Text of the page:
Knowing exactly when to put up a Christmas tree can be a bit of a minefield. Between tradition and what social media tells us, you may be torn between holding out until Advent or giving straight after Halloween.
The answer simply is, unless you are investing in a real Christmas tree it is entirely up to you.
A survey from last year* revealed that one in five have already put up their trees by mid-November, and that about a third of us all had already turned our Christmas tree ideas into a reality before December.
Family traditions and preferences are one thing but if you opt for a real Christmas tree over the best artificial Christmas tree you do have to abide by a few more rules to make sure it stays alive until 25th December.
Here is everything you need to know about negotiating the traditions, superstitions and facts around when to put up a Christmas tree.
'How – and when – you deck the halls is different for everyone!' says Sarah Fishburne, Director of Trend and Design at The Home Depot (opens in new tab).
'The best Christmas trees, real or artificial, bring a festive spirit to your space in a way that works well for you and your family. Fresh-cut live Christmas trees allow you to bring the beauty of nature and the unmistakable scent of evergreen into your home for the holidays.'
When should you put up your Christmas tree?
Traditionally, a Christmas tree would be put up to mark the beginning of Advent which is a time of celebration, anticipating Christ's birth. Advent starts four Sundays before Christmas day meaning it falls on the 28th of November this year.
So there is a good case for all those trees going up in November this year. However, if you look back to the Victorians who popularized the Christmas tree they often didn't put up the tree until the 22nd or even the 24th of December.
Is it bad luck to put up a Christmas tree early?
The superstition around it being bad luck to put up a tree before December stems from Catholic tradition. However, this superstition has started to hold less sway in recent years.
The improvement in artificial trees has also done away with the fear of the tree dying before Christmas if you put it up early.
'Over the last few years, manufacturing technology has significantly improved the realistic look of artificial trees,' says Fishburne. 'Prewired lights, Quick Connect Plugs, and memory wire also make the setup extremely quick and easy. And, the good thing is, these trees stay beautiful season after season!'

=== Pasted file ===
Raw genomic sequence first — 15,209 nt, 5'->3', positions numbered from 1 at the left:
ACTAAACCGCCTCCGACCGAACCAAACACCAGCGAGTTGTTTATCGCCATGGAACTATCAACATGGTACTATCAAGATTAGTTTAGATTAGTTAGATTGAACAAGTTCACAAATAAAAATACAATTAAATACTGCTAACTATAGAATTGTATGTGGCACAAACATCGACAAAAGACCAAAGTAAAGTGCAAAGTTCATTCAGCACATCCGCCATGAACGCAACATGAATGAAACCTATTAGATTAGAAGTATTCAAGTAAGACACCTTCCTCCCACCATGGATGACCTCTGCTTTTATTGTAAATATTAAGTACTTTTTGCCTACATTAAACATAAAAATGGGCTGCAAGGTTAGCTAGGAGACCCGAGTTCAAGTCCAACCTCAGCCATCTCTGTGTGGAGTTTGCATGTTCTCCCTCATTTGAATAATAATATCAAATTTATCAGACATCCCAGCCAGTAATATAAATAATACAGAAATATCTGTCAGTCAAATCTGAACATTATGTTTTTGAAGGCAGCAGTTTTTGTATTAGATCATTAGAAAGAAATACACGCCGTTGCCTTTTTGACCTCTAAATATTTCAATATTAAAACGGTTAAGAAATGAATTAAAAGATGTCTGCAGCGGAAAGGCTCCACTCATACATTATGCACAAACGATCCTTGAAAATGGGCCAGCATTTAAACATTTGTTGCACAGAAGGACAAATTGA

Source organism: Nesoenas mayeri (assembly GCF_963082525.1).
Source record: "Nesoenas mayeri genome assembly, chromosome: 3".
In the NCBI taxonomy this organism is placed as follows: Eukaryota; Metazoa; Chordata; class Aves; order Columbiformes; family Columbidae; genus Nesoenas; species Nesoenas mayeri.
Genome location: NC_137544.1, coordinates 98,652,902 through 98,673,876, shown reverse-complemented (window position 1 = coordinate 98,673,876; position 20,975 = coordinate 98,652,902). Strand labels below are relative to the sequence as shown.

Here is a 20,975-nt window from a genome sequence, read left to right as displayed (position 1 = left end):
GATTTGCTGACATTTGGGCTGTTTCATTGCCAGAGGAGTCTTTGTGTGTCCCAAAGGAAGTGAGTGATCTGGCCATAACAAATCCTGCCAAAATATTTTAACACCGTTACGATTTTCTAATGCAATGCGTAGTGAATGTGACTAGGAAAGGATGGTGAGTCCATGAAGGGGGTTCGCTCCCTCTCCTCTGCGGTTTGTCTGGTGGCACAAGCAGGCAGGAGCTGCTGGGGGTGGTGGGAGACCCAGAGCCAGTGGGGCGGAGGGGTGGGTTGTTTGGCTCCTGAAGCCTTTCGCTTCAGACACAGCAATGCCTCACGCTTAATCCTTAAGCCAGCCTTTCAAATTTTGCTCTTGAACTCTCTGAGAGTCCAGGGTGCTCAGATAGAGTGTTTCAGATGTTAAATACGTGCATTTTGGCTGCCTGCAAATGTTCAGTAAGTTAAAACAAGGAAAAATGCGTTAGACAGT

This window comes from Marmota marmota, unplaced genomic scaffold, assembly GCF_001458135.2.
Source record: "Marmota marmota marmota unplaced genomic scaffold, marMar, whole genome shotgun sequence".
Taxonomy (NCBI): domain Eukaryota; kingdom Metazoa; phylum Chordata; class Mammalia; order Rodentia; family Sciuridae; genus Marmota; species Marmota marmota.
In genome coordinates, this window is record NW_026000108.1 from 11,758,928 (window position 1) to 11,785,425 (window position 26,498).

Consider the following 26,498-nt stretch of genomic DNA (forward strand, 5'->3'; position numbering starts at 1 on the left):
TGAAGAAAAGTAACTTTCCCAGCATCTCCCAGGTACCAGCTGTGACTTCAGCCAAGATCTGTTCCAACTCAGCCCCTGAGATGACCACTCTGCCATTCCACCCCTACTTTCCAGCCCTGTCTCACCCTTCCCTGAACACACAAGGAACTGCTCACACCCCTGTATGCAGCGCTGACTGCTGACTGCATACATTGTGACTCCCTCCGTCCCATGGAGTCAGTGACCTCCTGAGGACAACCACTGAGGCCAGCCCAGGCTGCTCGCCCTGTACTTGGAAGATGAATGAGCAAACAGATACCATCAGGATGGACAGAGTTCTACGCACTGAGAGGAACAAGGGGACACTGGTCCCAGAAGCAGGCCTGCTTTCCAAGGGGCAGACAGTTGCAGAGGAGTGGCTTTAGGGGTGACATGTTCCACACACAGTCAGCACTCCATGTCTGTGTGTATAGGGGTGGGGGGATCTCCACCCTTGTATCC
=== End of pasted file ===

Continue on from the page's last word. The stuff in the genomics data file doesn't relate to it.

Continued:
In fact, if you do opt for an artificial tree, it is actually best to start thinking about it early. 'We do recommend purchasing your artificial trees early in the season, so you can ensure the widest variety of available styles and sizes,' adds Fishburne.
And if you go down the artificial tree route ensure you pick the best fit for your home and get clued up on Christmas light safety. All artificial trees available at The Home Depot operate with LED lights for added energy-saving and safety benefits.
When it comes to trees there really is no hard and fast rule unless you are buying a real one. It is all down to personal preference in terms of your holiday traditions.
Tan France's Christmas tree goes up straight after Halloween for example, while Escape to the Chateau's Angel and Dick Strawbridge wait until the 1st December. 'Our Christmas tree goes up on the 1st December and is down by the traditional twelfth night,' says Angel. 'We’re suckers for tradition!'
When is the best time to buy a real Christmas tree?
Keeping a real Christmas tree alive is the biggest issue when choosing when to put up a Christmas tree.
'Typically real Christmas trees last 5-6 weeks if they are looked after properly,' says Liam Lapping from Plant Experts Flowercard (opens in new tab). When you buy your tree is largely dependent on when you take it down.
'If you take your Christmas tree down straight after New Year's Eve then you should buy your tree on the 28th November,' says Lapping. 'However, if you take your Christmas tree down on the Twelfth Night then you should buy your tree on the 2nd December.'
Gardening expert, Samantha Jones from MyJobQuote (opens in new tab) also points out that different varieties of trees will last different amounts of time. 'Low drop trees like Nordman firs, you can purchase them up to 4 weeks before Christmas,' she explains. 'But for European spruce trees, get them mid-December as they tend to dry up faster.
There are various hacks you can try to keep your Christmas tree alive. You may have a little more time if you'll be keeping yours in a room that's cool and gets plenty of natural light. However, be sure to keep it away from any radiators as heating can dry out Christmas trees and shorten their lifespan.
Alternatively, real potted trees are having a renaissance at the moment. This smart alternative means that as long as you are diligent with your watering and care you can put the tree up as early as you like, and even use it again next year.
When to take down your tree
If you're superstitious, do it by the 6th January. If not, whenever it has started to shed its needles/no longer takes up water. Remember to take it to a tree recycling point – your council website should tell you where you nearest one is.